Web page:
VoICE Immunization Evidence

Strategies to boost maternal immunization to achieve further gains in improved maternal and newborn health

Authored by: Steedman, M.R., Kampmann, B., Schillings, E., et al

Appears in:

Key Concept

Key Evidence: Increased uptake of immunization for vaccine-preventable diseases, particularly in low- and middle-income countries, could save the lives of thousands of mothers and children each year. The disease burden of tetanus, influenza, and pertussis has been minimized in many countries through maternal immunization, but wider applications of this strategy are now needed.

Key Concept

Key Evidence: Immunization against tetanus, pertussis and influenza during pregnancy has been shown to have a profound effect on the health of the mother and fetus, and increases survival of infants in their first months of life. Maternal immunizations with tetanus toxoid-containing vaccines has been one of the main contributors to the 94% reduction in global deaths due to tetanus since 1988. Between the 1970s to the early 2000s, maternal immunization against pertussis brought disease incidence down to 5,000 cases per year from the earlier 100,000-250,000 cases per year in the United States. Vaccination of mothers for influenza has brought down confirmed cases of the disease by 63%.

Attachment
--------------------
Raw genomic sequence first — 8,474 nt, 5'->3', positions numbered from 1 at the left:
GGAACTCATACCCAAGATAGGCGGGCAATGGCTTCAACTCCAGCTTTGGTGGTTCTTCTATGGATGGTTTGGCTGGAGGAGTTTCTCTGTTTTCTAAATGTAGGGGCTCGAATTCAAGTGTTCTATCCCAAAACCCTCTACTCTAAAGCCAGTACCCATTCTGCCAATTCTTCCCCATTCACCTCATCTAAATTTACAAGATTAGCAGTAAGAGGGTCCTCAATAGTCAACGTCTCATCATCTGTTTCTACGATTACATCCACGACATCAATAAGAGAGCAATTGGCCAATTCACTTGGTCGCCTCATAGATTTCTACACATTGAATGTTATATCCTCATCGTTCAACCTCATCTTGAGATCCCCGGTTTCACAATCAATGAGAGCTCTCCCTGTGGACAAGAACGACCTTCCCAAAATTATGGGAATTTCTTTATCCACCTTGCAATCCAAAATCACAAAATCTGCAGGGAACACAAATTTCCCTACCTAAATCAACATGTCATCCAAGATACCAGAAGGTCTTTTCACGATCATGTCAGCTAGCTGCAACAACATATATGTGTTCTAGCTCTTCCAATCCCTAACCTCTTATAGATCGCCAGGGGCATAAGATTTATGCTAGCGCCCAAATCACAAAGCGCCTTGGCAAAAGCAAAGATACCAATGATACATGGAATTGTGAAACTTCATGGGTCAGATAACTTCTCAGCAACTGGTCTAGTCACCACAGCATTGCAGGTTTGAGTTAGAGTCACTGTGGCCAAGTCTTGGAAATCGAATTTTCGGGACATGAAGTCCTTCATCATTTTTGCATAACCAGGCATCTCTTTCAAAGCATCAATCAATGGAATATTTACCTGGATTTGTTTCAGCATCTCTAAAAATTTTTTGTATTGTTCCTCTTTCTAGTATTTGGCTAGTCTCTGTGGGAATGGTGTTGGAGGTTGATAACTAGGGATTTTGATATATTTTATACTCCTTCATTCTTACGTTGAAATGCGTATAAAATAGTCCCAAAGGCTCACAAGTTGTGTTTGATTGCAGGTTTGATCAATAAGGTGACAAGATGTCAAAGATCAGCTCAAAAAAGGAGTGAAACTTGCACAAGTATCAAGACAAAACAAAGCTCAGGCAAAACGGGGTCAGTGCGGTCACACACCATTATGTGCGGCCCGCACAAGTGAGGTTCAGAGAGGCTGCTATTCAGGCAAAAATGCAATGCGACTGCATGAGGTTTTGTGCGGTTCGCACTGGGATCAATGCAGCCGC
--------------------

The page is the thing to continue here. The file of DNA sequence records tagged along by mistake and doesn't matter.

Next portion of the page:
Published In

Steedman, M.R., Kampmann, B., Schillings, E., et al 2016. Strategies to boost maternal immunization to achieve further gains in improved maternal and newborn health. Health Affairs. 35(2)309-16.